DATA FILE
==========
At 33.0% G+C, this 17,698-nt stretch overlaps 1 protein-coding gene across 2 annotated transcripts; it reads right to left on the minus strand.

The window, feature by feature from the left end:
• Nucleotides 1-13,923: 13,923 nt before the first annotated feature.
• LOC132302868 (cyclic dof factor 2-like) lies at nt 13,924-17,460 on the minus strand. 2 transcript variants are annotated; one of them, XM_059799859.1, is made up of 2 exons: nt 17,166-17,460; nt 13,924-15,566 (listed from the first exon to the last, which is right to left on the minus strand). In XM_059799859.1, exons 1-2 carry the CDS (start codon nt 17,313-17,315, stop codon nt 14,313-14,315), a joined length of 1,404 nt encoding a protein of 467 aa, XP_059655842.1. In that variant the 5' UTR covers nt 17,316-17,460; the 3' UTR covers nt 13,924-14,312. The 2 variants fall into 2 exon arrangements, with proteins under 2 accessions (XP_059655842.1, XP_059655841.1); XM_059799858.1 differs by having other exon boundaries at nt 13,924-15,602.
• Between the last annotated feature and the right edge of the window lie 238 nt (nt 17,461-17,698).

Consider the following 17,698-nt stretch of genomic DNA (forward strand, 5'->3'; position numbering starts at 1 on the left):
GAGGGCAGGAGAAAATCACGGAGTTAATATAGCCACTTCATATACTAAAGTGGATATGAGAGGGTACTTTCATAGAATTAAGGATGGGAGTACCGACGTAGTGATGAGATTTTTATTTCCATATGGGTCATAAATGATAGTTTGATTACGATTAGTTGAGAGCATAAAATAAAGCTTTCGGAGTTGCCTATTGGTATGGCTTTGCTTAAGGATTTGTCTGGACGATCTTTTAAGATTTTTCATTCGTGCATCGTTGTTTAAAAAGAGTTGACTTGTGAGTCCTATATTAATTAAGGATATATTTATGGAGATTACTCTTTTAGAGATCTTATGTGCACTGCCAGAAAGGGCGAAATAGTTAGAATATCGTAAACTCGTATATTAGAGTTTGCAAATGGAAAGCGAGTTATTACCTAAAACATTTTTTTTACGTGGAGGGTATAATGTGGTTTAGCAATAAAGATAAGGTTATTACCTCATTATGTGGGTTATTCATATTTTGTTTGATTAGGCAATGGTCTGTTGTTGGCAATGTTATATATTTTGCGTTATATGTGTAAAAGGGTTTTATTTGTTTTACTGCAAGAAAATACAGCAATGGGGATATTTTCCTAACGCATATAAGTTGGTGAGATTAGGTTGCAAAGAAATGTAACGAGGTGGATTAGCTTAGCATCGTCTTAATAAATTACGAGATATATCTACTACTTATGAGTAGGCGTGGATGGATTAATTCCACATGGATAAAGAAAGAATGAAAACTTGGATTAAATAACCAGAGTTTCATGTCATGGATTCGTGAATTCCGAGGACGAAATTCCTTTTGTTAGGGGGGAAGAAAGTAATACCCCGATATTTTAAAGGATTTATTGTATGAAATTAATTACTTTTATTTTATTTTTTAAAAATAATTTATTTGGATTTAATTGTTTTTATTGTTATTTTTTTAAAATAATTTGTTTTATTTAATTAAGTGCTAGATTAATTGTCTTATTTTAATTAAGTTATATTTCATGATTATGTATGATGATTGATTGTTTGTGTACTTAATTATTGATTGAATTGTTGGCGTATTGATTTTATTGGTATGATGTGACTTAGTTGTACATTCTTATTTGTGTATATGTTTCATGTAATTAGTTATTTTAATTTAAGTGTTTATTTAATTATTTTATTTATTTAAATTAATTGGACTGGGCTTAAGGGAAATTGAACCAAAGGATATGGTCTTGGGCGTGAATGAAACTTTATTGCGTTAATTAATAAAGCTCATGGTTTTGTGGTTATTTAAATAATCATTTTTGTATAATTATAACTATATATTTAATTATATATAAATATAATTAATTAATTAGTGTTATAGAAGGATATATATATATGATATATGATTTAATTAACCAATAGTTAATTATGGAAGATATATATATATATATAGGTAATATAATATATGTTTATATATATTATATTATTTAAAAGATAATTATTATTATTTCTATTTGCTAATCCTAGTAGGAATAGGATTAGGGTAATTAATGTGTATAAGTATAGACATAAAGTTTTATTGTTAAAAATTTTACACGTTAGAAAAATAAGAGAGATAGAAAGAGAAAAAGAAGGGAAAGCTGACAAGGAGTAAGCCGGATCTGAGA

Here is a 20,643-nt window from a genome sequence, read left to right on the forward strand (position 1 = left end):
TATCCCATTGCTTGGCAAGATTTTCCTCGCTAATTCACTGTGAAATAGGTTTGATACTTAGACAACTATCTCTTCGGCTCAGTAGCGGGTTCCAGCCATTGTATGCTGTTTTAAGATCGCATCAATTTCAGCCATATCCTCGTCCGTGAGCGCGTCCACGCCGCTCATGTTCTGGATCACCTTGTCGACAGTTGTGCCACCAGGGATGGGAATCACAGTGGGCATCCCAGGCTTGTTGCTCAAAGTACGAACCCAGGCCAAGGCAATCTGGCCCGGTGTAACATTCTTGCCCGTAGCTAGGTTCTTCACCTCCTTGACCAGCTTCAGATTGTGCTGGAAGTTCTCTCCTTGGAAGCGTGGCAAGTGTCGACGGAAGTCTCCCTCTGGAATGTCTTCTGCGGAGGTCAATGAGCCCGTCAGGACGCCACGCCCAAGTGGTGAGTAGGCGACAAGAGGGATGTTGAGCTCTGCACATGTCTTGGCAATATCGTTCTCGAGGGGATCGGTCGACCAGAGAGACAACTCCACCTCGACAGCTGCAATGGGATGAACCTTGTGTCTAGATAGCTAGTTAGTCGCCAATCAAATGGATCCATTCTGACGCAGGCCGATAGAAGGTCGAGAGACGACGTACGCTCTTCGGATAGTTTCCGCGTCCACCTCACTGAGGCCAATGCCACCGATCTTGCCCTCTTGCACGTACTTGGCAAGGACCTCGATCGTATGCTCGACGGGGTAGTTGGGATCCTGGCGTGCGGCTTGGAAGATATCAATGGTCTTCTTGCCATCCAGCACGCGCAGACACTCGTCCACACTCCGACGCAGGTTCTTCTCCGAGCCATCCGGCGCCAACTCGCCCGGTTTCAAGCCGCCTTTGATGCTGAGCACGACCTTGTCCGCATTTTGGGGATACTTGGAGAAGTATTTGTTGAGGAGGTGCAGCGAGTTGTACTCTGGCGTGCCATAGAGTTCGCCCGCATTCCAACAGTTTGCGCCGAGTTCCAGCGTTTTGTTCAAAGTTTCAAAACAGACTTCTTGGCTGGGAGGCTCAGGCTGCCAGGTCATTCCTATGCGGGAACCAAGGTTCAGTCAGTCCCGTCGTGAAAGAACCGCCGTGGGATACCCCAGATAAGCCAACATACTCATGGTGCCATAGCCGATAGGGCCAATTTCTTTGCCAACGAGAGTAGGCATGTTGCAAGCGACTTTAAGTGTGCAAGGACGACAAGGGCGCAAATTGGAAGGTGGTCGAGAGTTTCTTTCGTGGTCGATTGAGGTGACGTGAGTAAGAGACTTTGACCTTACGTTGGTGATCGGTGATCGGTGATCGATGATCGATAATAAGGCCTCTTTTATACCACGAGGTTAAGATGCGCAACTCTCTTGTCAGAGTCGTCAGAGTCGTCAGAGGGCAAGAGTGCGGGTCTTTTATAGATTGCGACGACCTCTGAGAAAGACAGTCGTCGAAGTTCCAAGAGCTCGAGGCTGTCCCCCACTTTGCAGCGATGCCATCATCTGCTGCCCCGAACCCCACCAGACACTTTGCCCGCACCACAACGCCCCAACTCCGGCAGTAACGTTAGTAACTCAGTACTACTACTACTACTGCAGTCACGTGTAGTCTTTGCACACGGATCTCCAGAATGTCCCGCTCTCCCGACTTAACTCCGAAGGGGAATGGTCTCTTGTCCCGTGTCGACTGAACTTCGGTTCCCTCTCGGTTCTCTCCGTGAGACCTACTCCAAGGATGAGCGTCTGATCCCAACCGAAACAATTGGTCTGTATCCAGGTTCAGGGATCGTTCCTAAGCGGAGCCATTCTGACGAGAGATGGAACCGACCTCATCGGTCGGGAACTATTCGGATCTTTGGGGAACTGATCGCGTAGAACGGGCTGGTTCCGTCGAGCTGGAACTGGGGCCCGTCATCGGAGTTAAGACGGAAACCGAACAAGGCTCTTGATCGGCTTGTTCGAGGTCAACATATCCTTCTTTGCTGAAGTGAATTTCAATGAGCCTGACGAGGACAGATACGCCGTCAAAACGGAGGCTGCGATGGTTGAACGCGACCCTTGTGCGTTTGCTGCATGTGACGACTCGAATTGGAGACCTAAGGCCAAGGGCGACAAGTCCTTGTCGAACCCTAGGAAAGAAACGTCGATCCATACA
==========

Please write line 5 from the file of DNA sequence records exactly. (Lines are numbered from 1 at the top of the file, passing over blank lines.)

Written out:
• Between the last annotated feature and the right edge of the window lie 238 nt (nt 17,461-17,698).